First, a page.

The Spring Boot CLI is a command line tool that you can use to bootstrap a new project from or encode a password.

1. Installing the CLI

The Spring Boot CLI (Command-Line Interface) can be installed manually by using SDKMAN! (the SDK Manager) or by using Homebrew or MacPorts if you are an OSX user. See getting-started.html in the “Getting started” section for comprehensive installation instructions.

2. Using the CLI

Once you have installed the CLI, you can run it by typing spring and pressing Enter at the command line. If you run spring without any arguments, a help screen is displayed, as follows:

$ spring
usage: spring [--help] [--version]
       <command> [<args>]

Available commands are:

  init [options] [location]
    Initialize a new project using Spring Initializr (

  encodepassword [options] <password to encode>
    Encode a password for use with Spring Security

    Start a nested shell

Common options:

  --debug Verbose mode
    Print additional status information for the command you are running

See 'spring help <command>' for more information on a specific command.

You can type spring help to get more details about any of the supported commands, as shown in the following example:

$ spring help init
spring init - Initialize a new project using Spring Initializr (

usage: spring init [options] [location]

Option                       Description
------                       -----------
-a, --artifact-id <String>   Project coordinates; infer archive name (for
                               example 'test')
-b, --boot-version <String>  Spring Boot version (for example '1.2.0.RELEASE')
--build <String>             Build system to use (for example 'maven' or
                               'gradle') (default: maven)
-d, --dependencies <String>  Comma-separated list of dependency identifiers to
                               include in the generated project
--description <String>       Project description
-f, --force                  Force overwrite of existing files
--format <String>            Format of the generated content (for example
                               'build' for a build file, 'project' for a
                               project archive) (default: project)
-g, --group-id <String>      Project coordinates (for example 'org.test')
-j, --java-version <String>  Language level (for example '1.8')
-l, --language <String>      Programming language  (for example 'java')
--list                       List the capabilities of the service. Use it to
                               discover the dependencies and the types that are
-n, --name <String>          Project name; infer application name
-p, --packaging <String>     Project packaging (for example 'jar')
--package-name <String>      Package name
-t, --type <String>          Project type. Not normally needed if you use --
                               build and/or --format. Check the capabilities of
                               the service (--list) for more details
--target <String>            URL of the service to use (default: https://start.
-v, --version <String>       Project version (for example '0.0.1-SNAPSHOT')
-x, --extract                Extract the project archive. Inferred if a
                               location is specified without an extension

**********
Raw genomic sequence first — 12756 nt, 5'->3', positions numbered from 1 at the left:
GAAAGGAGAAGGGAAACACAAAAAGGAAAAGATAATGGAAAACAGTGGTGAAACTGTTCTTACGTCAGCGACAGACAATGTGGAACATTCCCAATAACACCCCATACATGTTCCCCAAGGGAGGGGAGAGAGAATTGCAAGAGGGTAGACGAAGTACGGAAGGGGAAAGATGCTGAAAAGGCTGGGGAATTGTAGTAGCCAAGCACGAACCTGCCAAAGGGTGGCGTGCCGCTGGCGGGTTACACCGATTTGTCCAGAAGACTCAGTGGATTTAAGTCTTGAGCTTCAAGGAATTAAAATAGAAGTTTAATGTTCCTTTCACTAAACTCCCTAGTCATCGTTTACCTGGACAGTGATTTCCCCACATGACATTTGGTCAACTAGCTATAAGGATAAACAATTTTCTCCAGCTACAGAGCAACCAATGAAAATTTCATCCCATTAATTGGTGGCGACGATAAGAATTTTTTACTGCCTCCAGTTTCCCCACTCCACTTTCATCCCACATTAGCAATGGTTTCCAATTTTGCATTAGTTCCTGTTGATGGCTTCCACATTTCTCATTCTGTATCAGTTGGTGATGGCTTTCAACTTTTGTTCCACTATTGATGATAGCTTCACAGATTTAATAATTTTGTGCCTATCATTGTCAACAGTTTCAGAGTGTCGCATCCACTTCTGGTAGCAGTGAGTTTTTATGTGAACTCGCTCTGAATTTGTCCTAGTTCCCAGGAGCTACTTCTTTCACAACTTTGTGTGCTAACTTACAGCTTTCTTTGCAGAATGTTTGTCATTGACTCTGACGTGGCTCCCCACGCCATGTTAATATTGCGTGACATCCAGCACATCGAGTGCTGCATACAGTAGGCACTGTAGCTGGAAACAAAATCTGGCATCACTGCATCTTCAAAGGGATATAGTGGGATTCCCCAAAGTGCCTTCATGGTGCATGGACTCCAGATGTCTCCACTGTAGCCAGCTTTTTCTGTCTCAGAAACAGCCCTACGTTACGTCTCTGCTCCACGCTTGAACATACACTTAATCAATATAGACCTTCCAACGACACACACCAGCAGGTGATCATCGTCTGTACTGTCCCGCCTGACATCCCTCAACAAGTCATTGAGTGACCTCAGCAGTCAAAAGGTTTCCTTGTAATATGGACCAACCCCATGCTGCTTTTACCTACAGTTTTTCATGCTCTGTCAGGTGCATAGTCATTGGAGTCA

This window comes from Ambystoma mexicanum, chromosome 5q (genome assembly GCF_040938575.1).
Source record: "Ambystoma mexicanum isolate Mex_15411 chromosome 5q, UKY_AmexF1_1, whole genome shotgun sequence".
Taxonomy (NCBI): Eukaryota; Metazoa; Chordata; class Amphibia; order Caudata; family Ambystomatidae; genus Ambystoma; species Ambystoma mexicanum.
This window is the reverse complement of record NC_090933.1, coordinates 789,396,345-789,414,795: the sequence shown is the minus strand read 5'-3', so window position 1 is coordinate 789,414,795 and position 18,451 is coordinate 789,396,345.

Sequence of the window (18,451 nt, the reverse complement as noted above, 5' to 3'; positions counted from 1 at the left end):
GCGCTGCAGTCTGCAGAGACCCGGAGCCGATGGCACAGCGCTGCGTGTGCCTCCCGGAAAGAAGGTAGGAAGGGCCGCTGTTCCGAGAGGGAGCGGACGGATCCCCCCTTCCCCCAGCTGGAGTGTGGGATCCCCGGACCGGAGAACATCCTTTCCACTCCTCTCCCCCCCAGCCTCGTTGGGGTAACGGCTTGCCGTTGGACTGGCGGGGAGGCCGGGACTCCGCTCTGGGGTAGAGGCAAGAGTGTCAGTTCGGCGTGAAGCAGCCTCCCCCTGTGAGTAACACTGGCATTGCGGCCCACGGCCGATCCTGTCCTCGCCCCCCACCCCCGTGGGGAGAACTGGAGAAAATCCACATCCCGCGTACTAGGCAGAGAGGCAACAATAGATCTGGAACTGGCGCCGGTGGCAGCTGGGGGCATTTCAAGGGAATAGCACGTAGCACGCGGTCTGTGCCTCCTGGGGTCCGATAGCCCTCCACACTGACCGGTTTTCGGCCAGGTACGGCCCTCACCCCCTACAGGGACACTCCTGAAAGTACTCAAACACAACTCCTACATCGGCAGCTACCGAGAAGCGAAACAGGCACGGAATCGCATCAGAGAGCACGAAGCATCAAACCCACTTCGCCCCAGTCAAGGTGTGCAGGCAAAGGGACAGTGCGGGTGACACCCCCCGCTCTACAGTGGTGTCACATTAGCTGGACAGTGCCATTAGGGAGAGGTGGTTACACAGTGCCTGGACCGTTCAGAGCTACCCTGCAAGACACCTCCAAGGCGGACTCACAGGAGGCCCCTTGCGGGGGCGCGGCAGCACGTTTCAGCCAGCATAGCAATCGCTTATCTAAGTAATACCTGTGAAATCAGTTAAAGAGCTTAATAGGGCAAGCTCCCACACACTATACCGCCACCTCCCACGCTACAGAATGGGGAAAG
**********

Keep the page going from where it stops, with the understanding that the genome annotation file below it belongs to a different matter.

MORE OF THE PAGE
To list all the capabilities of the service:
        $ spring init --list

    To creates a default project:
        $ spring init

    To create a web
        $ spring init -d=web

    To create a web/data-jpa gradle project unpacked:
        $ spring init -d=web,jpa --build=gradle my-dir

The version command provides a quick way to check which version of Spring Boot you are using, as follows:

$ spring version
Spring CLI v3.2.1

2.1. Initialize a New Project

The init command lets you create a new project by using without leaving the shell, as shown in the following example:

$ spring init --dependencies=web,data-jpa my-project
Using service at
Project extracted to '/Users/developer/example/my-project'

The preceding example creates a my-project directory with a Maven-based project that uses spring-boot-starter-web and spring-boot-starter-data-jpa. You can list the capabilities of the service by using the --list flag, as shown in the following example:

$ spring init --list
Capabilities of

Available dependencies:
actuator - Actuator: Production ready features to help you monitor and manage your application
web - Web: Support for full-stack web development, including Tomcat and spring-webmvc
websocket - Websocket: Support for WebSocket development
ws - WS: Support for Spring Web Services

Available project types:
gradle-build -  Gradle Config [format:build, build:gradle]
gradle-project -  Gradle Project [format:project, build:gradle]
maven-build -  Maven POM [format:build, build:maven]
maven-project -  Maven Project [format:project, build:maven] (default)


The init command supports many options. See the help output for more details. For instance, the following command creates a Gradle project that uses Java 17 and war packaging:

$ spring init --build=gradle --java-version=17 --dependencies=websocket --packaging=war
Using service at
Content saved to ''

2.2. Using the Embedded Shell

Spring Boot includes command-line completion scripts for the BASH and zsh shells. If you do not use either of these shells (perhaps you are a Windows user), you can use the shell command to launch an integrated shell, as shown in the following example:

$ spring shell
Spring Boot (v3.2.1)
Hit TAB to complete. Type \'help' and hit RETURN for help, and \'exit' to quit.

From inside the embedded shell, you can run other commands directly:

$ version
Spring CLI v3.2.1

The embedded shell supports ANSI color output as well as tab completion. If you need to run a native command, you can use the ! prefix. To exit the embedded shell, press ctrl-c.